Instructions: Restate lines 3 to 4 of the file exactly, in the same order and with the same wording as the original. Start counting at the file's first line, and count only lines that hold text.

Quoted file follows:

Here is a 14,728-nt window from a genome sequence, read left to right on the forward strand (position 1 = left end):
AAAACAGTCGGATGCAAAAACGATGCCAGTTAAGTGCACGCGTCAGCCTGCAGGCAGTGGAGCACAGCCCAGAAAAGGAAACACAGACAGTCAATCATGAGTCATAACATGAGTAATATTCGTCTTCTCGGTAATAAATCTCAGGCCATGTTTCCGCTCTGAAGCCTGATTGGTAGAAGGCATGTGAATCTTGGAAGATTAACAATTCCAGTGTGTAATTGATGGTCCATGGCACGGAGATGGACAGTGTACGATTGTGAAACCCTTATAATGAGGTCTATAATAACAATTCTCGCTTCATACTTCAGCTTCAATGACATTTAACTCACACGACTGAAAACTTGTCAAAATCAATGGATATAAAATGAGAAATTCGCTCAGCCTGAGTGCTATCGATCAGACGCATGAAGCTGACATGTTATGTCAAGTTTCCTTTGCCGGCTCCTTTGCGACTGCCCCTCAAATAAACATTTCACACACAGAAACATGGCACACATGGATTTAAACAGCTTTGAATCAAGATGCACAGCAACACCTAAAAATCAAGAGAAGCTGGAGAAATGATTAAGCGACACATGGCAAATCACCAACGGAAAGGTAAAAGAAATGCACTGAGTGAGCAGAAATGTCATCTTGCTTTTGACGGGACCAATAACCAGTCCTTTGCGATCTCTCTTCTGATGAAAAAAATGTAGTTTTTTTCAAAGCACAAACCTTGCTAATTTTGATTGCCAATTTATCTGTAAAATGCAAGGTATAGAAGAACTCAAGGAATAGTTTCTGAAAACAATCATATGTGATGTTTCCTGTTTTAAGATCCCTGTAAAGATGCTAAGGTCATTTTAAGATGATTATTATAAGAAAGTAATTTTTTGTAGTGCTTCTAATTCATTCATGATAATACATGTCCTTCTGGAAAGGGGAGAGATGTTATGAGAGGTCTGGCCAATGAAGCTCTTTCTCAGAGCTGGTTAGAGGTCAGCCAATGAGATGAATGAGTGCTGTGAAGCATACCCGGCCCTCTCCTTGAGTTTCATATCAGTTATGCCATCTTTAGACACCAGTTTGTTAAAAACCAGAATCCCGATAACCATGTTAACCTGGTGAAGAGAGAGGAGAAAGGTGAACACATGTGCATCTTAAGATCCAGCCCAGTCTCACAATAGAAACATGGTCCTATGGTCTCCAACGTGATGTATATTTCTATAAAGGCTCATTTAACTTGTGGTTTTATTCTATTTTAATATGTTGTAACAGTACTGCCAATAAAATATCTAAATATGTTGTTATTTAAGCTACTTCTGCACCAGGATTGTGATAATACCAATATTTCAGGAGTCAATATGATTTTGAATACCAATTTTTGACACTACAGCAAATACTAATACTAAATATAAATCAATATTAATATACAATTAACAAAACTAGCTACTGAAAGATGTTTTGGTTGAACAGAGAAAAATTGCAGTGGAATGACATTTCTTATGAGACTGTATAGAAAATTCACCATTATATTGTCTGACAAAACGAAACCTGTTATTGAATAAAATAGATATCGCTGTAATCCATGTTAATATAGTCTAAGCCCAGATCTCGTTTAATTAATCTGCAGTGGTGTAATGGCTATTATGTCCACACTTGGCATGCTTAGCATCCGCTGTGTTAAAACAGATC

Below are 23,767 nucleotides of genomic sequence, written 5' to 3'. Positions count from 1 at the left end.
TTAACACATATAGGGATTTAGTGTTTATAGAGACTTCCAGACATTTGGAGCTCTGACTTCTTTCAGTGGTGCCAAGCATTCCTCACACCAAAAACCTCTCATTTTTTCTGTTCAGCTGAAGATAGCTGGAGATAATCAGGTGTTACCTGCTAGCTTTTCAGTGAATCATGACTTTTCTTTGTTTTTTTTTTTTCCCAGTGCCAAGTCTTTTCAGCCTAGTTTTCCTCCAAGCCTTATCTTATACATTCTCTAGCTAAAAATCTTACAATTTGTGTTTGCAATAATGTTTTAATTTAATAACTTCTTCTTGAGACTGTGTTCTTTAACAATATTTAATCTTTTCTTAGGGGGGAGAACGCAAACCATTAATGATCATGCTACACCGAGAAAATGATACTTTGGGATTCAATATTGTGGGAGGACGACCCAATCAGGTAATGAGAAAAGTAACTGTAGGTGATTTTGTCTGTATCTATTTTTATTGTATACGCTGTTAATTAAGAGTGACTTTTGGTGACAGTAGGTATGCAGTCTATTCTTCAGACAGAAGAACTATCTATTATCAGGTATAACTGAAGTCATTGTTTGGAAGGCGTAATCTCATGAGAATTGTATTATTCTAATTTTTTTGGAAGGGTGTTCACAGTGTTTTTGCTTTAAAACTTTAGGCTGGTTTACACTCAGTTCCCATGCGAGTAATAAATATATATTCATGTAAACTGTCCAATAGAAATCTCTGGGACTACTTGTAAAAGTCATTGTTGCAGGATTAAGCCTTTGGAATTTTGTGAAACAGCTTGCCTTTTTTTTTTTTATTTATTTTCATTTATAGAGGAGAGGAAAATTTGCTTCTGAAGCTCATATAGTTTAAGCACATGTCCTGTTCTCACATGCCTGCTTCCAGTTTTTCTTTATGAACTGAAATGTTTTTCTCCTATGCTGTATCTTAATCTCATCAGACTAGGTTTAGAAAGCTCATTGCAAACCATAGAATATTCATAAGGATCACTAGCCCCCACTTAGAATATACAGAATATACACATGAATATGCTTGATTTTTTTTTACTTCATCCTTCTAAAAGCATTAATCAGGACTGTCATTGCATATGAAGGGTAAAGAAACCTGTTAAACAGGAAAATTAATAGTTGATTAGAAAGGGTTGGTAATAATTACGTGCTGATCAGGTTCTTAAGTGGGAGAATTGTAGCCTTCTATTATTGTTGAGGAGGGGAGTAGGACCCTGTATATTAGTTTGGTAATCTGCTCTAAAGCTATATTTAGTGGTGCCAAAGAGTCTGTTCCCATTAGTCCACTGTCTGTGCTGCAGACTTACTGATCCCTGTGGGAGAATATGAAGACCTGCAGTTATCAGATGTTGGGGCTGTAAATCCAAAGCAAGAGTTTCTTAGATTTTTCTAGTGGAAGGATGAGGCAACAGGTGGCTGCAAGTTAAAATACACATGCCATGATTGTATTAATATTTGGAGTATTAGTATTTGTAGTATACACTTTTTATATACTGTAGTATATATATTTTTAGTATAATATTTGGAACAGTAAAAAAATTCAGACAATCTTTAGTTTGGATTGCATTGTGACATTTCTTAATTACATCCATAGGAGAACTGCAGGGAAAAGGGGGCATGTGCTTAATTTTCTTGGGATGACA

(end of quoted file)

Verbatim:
Below are 23,767 nucleotides of genomic sequence, written 5' to 3'. Positions count from 1 at the left end.
TTAACACATATAGGGATTTAGTGTTTATAGAGACTTCCAGACATTTGGAGCTCTGACTTCTTTCAGTGGTGCCAAGCATTCCTCACACCAAAAACCTCTCATTTTTTCTGTTCAGCTGAAGATAGCTGGAGATAATCAGGTGTTACCTGCTAGCTTTTCAGTGAATCATGACTTTTCTTTGTTTTTTTTTTTTCCCAGTGCCAAGTCTTTTCAGCCTAGTTTTCCTCCAAGCCTTATCTTATACATTCTCTAGCTAAAAATCTTACAATTTGTGTTTGCAATAATGTTTTAATTTAATAACTTCTTCTTGAGACTGTGTTCTTTAACAATATTTAATCTTTTCTTAGGGGGGAGAACGCAAACCATTAATGATCATGCTACACCGAGAAAATGATACTTTGGGATTCAATATTGTGGGAGGACGACCCAATCAGGTAATGAGAAAAGTAACTGTAGGTGATTTTGTCTGTATCTATTTTTATTGTATACGCTGTTAATTAAGAGTGACTTTTGGTGACAGTAGGTATGCAGTCTATTCTTCAGACAGAAGAACTATCTATTATCAGGTATAACTGAAGTCATTGTTTGGAAGGCGTAATCTCATGAGAATTGTATTATTCTAATTTTTTTGGAAGGGTGTTCACAGTGTTTTTGCTTTAAAACTTTAGGCTGGTTTACACTCAGTTCCCATGCGAGTAATAAATATATATTCATGTAAACTGTCCAATAGAAATCTCTGGGACTACTTGTAAAAGTCATTGTTGCAGGATTAAGCCTTTGGAATTTTGTGAAACAGCTTGCCTTTTTTTTTTTTATTTATTTTCATTTATAGAGGAGAGGAAAATTTGCTTCTGAAGCTCATATAGTTTAAGCACATGTCCTGTTCTCACATGCCTGCTTCCAGTTTTTCTTTATGAACTGAAATGTTTTTCTCCTATGCTGTATCTTAATCTCATCAGACTAGGTTTAGAAAGCTCATTGCAAACCATAGAATATTCATAAGGATCACTAGCCCCCACTTAGAATATACAGAATATACACATGAATATGCTTGATTTTTTTTTACTTCATCCTTCTAAAAGCATTAATCAGGACTGTCATTGCATATGAAGGGTAAAGAAACCTGTTAAACAGGAAAATTAATAGTTGATTAGAAAGGGTTGGTAATAATTACGTGCTGATCAGGTTCTTAAGTGGGAGAATTGTAGCCTTCTATTATTGTTGAGGAGGGGAGTAGGACCCTGTATATTAGTTTGGTAATCTGCTCTAAAGCTATATTTAGTGGTGCCAAAGAGTCTGTTCCCATTAGTCCACTGTCTGTGCTGCAGACTTACTGATCCCTGTGGGAGAATATGAAGACCTGCAGTTATCAGATGTTGGGGCTGTAAATCCAAAGCAAGAGTTTCTTAGATTTTTCTAGTGGAAGGATGAGGCAACAGGTGGCTGCAAGTTAAAATACACATGCCATGATTGTATTAATATTTGGAGTATTAGTATTTGTAGTATACACTTTTTATATACTGTAGTATATATATTTTTAGTATAATATTTGGAACAGTAAAAAAATTCAGACAATCTTTAGTTTGGATTGCATTGTGACATTTCTTAATTACATCCATAGGAGAACTGCAGGGAAAAGGGGGCATGTGCTTAATTTTCTTGGGATGACA